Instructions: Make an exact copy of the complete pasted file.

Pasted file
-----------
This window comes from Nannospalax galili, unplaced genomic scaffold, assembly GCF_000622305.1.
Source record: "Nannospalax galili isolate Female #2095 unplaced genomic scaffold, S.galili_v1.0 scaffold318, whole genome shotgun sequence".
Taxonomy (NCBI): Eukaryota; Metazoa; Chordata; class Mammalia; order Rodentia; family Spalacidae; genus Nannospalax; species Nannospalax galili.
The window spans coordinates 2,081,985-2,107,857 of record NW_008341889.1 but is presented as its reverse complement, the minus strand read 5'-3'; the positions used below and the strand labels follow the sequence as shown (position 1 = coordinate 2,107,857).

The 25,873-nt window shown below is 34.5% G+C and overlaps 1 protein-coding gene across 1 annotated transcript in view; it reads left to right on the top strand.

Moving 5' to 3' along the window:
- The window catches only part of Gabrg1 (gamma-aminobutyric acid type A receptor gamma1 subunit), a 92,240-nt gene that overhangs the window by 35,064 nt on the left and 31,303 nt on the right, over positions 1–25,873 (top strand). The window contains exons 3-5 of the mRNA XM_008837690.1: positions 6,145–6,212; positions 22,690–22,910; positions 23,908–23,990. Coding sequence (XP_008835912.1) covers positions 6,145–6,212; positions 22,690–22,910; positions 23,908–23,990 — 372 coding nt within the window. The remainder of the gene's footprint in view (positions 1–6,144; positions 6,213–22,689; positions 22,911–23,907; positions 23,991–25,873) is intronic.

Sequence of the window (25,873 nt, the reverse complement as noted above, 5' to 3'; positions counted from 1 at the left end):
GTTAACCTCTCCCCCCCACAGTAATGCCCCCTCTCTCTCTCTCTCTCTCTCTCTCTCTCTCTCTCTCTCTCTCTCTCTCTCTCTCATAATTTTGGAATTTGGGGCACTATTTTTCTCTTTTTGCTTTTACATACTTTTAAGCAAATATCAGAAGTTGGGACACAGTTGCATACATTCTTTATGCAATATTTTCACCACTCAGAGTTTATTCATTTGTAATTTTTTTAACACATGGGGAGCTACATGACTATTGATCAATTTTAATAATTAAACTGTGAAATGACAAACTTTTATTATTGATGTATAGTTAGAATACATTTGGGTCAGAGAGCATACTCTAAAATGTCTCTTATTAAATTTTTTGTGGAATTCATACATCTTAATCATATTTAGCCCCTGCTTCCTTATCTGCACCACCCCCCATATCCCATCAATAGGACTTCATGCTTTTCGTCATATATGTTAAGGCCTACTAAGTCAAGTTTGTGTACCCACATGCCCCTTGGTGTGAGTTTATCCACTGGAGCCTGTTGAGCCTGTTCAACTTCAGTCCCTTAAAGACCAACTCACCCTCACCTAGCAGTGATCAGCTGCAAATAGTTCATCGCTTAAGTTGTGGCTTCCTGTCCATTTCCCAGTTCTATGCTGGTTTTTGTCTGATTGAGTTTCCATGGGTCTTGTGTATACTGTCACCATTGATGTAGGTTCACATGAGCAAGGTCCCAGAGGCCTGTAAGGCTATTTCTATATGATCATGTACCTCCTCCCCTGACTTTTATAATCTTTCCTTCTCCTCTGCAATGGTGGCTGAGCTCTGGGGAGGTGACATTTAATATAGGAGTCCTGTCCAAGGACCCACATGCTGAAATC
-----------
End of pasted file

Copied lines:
This window comes from Nannospalax galili, unplaced genomic scaffold, assembly GCF_000622305.1.
Source record: "Nannospalax galili isolate Female #2095 unplaced genomic scaffold, S.galili_v1.0 scaffold318, whole genome shotgun sequence".
Taxonomy (NCBI): Eukaryota; Metazoa; Chordata; class Mammalia; order Rodentia; family Spalacidae; genus Nannospalax; species Nannospalax galili.
The window spans coordinates 2,081,985-2,107,857 of record NW_008341889.1 but is presented as its reverse complement, the minus strand read 5'-3'; the positions used below and the strand labels follow the sequence as shown (position 1 = coordinate 2,107,857).

The 25,873-nt window shown below is 34.5% G+C and overlaps 1 protein-coding gene across 1 annotated transcript in view; it reads left to right on the top strand.

Moving 5' to 3' along the window:
- The window catches only part of Gabrg1 (gamma-aminobutyric acid type A receptor gamma1 subunit), a 92,240-nt gene that overhangs the window by 35,064 nt on the left and 31,303 nt on the right, over positions 1–25,873 (top strand). The window contains exons 3-5 of the mRNA XM_008837690.1: positions 6,145–6,212; positions 22,690–22,910; positions 23,908–23,990. Coding sequence (XP_008835912.1) covers positions 6,145–6,212; positions 22,690–22,910; positions 23,908–23,990 — 372 coding nt within the window. The remainder of the gene's footprint in view (positions 1–6,144; positions 6,213–22,689; positions 22,911–23,907; positions 23,991–25,873) is intronic.

Sequence of the window (25,873 nt, the reverse complement as noted above, 5' to 3'; positions counted from 1 at the left end):
GTTAACCTCTCCCCCCCACAGTAATGCCCCCTCTCTCTCTCTCTCTCTCTCTCTCTCTCTCTCTCTCTCTCTCTCTCTCTCTCTCATAATTTTGGAATTTGGGGCACTATTTTTCTCTTTTTGCTTTTACATACTTTTAAGCAAATATCAGAAGTTGGGACACAGTTGCATACATTCTTTATGCAATATTTTCACCACTCAGAGTTTATTCATTTGTAATTTTTTTAACACATGGGGAGCTACATGACTATTGATCAATTTTAATAATTAAACTGTGAAATGACAAACTTTTATTATTGATGTATAGTTAGAATACATTTGGGTCAGAGAGCATACTCTAAAATGTCTCTTATTAAATTTTTTGTGGAATTCATACATCTTAATCATATTTAGCCCCTGCTTCCTTATCTGCACCACCCCCCATATCCCATCAATAGGACTTCATGCTTTTCGTCATATATGTTAAGGCCTACTAAGTCAAGTTTGTGTACCCACATGCCCCTTGGTGTGAGTTTATCCACTGGAGCCTGTTGAGCCTGTTCAACTTCAGTCCCTTAAAGACCAACTCACCCTCACCTAGCAGTGATCAGCTGCAAATAGTTCATCGCTTAAGTTGTGGCTTCCTGTCCATTTCCCAGTTCTATGCTGGTTTTTGTCTGATTGAGTTTCCATGGGTCTTGTGTATACTGTCACCATTGATGTAGGTTCACATGAGCAAGGTCCCAGAGGCCTGTAAGGCTATTTCTATATGATCATGTACCTCCTCCCCTGACTTTTATAATCTTTCCTTCTCCTCTGCAATGGTGGCTGAGCTCTGGGGAGGTGACATTTAATATAGGAGTCCTGTCCAAGGACCCACATGCTGAAATC